Workers trust AI more than human managers

(Image credit: Pixabay)

Workers place more trust in robots and AI than their managers according to the second annual AI at Work study conducted by Oracle and Future Workplace.

To compile the study, the two firms surveyed 8,370 employees, managers and HR leaders across 10 countries to find that AI has changed the relationship between people and technology in the workplace and is reshaping the role HR teams and managers need to play when it comes to attracting, retaining and developing talent.

In contrast to common fears that AI and robots will take workers jobs, the AI at Work study found that employees, managers and HR leaders across the globe are reporting increased adoption of AI in the workplace and many are welcoming the emerging technology with enthusiasm.

AI is becoming more prominent in workplaces with 50 percent of workers currently using some form of AI at work compared to only 32 percent last year. Workers in China (77%) and India (78%) have adopted AI over two times more than those in France (32%) and Japan (29%). However, the study also found that men have a more positive view of AI in the workplace than women with 32 percent of male workers optimistic versus 23 percent of female workers.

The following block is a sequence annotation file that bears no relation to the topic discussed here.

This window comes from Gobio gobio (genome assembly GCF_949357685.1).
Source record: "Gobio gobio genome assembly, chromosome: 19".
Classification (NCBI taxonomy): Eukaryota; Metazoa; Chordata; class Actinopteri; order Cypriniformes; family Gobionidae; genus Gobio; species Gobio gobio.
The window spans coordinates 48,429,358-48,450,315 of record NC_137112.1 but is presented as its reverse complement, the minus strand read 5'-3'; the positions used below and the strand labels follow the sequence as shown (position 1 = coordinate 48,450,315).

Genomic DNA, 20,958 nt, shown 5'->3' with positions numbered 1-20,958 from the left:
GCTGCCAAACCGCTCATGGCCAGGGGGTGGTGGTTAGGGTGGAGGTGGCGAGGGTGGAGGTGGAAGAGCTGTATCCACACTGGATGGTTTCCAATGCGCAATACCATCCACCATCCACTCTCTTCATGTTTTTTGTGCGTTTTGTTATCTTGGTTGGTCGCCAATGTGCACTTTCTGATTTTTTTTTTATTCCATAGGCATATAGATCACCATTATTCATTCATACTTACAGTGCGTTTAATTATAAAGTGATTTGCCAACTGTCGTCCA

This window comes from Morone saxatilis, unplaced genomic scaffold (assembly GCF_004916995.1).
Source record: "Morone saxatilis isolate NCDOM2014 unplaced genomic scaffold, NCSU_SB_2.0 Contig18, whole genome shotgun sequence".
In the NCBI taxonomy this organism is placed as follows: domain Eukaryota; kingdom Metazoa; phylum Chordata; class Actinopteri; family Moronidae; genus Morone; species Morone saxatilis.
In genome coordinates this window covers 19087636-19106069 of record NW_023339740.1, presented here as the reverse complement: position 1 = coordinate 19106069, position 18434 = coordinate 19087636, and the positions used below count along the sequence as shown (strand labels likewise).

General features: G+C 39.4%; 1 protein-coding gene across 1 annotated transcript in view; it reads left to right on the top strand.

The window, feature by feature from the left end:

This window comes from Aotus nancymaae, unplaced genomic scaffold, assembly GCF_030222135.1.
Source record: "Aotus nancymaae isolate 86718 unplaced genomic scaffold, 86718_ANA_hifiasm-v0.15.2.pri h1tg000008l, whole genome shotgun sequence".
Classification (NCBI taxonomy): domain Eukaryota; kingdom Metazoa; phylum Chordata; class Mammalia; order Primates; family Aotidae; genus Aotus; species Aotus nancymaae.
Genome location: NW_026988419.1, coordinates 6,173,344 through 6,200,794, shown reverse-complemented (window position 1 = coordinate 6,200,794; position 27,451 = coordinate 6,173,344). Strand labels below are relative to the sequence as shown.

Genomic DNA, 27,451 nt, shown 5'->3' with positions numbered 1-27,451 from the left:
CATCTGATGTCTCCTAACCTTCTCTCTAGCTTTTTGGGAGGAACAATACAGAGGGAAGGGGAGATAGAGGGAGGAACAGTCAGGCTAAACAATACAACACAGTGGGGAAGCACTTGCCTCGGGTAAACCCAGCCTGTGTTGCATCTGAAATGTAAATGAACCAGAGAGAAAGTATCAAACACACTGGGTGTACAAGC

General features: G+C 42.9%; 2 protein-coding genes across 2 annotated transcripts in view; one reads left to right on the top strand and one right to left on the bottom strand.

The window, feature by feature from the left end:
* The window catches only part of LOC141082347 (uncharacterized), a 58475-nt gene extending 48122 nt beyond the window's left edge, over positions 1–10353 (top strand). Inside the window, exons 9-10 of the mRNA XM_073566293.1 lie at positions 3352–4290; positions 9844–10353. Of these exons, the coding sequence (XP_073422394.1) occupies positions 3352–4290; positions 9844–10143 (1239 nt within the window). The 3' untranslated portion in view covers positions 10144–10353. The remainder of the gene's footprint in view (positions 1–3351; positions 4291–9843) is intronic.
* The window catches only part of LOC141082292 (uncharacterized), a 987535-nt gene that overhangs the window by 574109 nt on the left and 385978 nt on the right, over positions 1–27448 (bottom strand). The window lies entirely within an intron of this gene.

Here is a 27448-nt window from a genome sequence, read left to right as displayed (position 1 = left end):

Who to trust?

Increased adoption of AI at work is having a significant impact on the way employees interact with their managers and as a result, the traditional role of HR teams and managers is shifting.

Of those surveyed, 64 percent said they would trust a robot more than their manager and half have even turned to a robot instead of their manager for advice. Workers in India (89%) and China (88%) are the most trusting of robots over their managers, followed by Singapore (83%), Brazil (78%), Japan (76%), the UAE (74%), the US (57%), the UK (54%) and France (56%). Once again though, more men (56%) than women (44%) have turned to AI over their managers.

When asked what robots and AI can do better than their managers, respondents said robots are better at providing unbiased information (26%), maintaining work schedules (34%), problem solving (29%) and managing a budget (26%). However, workers said that managers are still better at understanding their feelings, coaching them and creating a work culture.

SVP of the human capital management cloud business group at Oracle, Emily He explained why organizations should work with their HR departments when implementing AI at work, saying:

“The latest advancements in machine learning and artificial intelligence are rapidly reaching mainstream, resulting in a massive shift in the way people across the world interact with technology and their teams. As this study shows, the relationship between humans and machines is being redefined at work, and there is no one-size-fits-all approach to successfully managing this change. Instead, organizations need to partner with their HR organization to personalize the approach to implementing AI at work in order to meet the changing expectations of their teams around the world.” 

Anthony Spadafora

After working with the TechRadar Pro team for the last several years, Anthony is now the security and networking editor at Tom’s Guide where he covers everything from data breaches and ransomware gangs to the best way to cover your whole home or business with Wi-Fi. When not writing, you can find him tinkering with PCs and game consoles, managing cables and upgrading his smart home.